The plot of Aliens came from the brain of James Cameron. He was given the opportunity to write a treatment by 20th Century Fox producers David Giler and Walter Hill on the strength of his original Terminator script. His treatment hit every note they hoped for in a sequel, so he was given 18 million dollars and sent to Pinewood Studios in England to make it. The British film crew buckled under Cameron's exhaustive shooting schedule and inexperience. Cameron had guerrilla filmmaking expectations, where 12 hour days were normal to finish projects on time and under budget. The 1st A.D. even led a revolt against Cameron that was eventually put down by producer Gale Ann Hurd and effects guru Stan Winston. After the movie was finished, it had massive success, with a worldwide gross of 130 million dollars off the original 18 million dollar initial investment. Plus, the awards and accolades piled up, from Oscar nominations to wins for visual effects and sound effect editing. Aliens is now considered a seminal classic in sci-fi, horror, and 80s pop culture. Its structure and themes are incredibly effective and stand the test of time.

You can look at the original Alien as a haunted house film set on a spaceship. Ripley was the lone survivor after her companions were picked off one-by-one by a horrific alien monster. The same as any Halloween or Friday the 13th film, really.  But, Aliens takes the basic elements in a different direction. It's more of an action or war movie, where a squad of marines is pitted against a squad of aliens. Rogert Ebert wrote of Aliens in his 1986 review, "...when I walked out of the theater, there were knots in my stomach from the film's rollercoaster ride of violence." He gave it a thumbs up, but also couldn't really recommend it. So, it's intense, at least for 1986.

Cameron has said that the marines in this film were meant to parallel a group of American army soldiers toward the end of their tour in the Vietnam era. He wanted to make it feel like a gritty, realistic expedition. With a fairly tight budget, he used story elements, like the beeping motion-tracker, to build tension. Like the shark in Jaws, sometimes not seeing the monster is even scarier. It's classic horror storytelling!

[Scene from Aliens]
Hudson: "Six!"
Ripley: "That can't be. That's inside the room!"
Hudson: "It's readin' right, ma'am. Look!"

Not to mention, he didn't have to spend money he didn't have on huge swarms of alien creatures. Cameron also says he was trying to show how cockiness and over-reliance on technology can bring about the downfall of large military institutions. And, it's true that his space marines are basically a tool of The Company, and don't come off so well. He mentions how Americans' advanced weapons didn't matter in the Vietnam war, because they didn't understand how to fight their low-tech but very stealthy and determined enemy.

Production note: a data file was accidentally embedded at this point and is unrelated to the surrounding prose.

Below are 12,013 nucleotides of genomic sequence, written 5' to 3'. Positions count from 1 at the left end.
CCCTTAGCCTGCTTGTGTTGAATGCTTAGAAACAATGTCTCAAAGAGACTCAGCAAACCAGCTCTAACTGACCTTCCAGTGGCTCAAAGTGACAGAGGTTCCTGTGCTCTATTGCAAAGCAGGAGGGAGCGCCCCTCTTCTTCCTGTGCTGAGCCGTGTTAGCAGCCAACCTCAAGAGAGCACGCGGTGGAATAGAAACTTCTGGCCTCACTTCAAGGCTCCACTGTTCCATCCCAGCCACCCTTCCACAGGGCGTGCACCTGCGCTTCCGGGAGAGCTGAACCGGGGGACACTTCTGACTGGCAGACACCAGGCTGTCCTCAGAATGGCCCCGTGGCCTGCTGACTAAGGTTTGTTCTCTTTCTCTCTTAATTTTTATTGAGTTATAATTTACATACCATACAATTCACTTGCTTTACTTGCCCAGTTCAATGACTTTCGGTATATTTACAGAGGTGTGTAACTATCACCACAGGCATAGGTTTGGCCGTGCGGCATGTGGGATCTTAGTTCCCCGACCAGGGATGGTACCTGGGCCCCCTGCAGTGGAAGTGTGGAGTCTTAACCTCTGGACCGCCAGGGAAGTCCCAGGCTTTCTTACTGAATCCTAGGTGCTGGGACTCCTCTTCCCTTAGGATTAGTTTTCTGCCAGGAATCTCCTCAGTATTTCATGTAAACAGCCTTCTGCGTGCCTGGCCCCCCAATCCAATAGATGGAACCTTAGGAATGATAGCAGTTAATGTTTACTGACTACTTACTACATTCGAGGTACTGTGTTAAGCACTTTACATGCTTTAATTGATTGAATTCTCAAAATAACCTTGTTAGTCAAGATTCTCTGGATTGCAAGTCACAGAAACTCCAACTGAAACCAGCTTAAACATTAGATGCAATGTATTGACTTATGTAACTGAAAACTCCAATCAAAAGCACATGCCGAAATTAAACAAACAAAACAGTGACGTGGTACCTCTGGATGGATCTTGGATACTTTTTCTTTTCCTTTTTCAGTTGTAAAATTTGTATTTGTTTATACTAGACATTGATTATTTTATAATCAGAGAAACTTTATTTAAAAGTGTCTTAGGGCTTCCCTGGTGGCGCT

But, whether or not Cameron intended this, painting both military adversaries and other races as savage aliens in not uncommon in media. Especially, when you look at texts through a cultural or racial critical lens. There are lots of examples of narrative fiction where aliens are described as faceless, dangerous enemies which are pitted against our usually white, western-coded heroes. During the Cold War, for instance, alien invasion was a common plot point in sci-fi and horror in the United States. Think of films like The Invasion of the Body Snatchers, which really struck a nerve at the time. People were afraid of foreign invaders sneaking into our society, attacking us, and robbing us of our identities and way of life.

Other aliens in fiction are much more primitive than humans. Think of A Princess of Mars, which was adapted into the film John Carter, or even James Cameron's later film, Avatar. These aliens can be seen as stereotypical portrayals of non-white racial others, especially native peoples. And, they usually either end up fighting the heroes or depending on them to swoop in and save their troubled societies.

So, by one interpretation, Cameron's choice to compare his vicious aliens to the Vietnamese army makes this another film that parallels xenophobia in the real world. And, even though his main intent was to criticize The Company, and he might not have been trying to make a racial commentary, it's definitely worth looking at the way Aliens and many other sci-fi and horror stories portray alien enemies.

Now, despite Aliens being a gritty war movie, the camaraderie and one-liners from the marines are part of what make the film so memorable and entertaining. 

[Scene from Aliens]
Hudson: "Man, get it on! You know it!"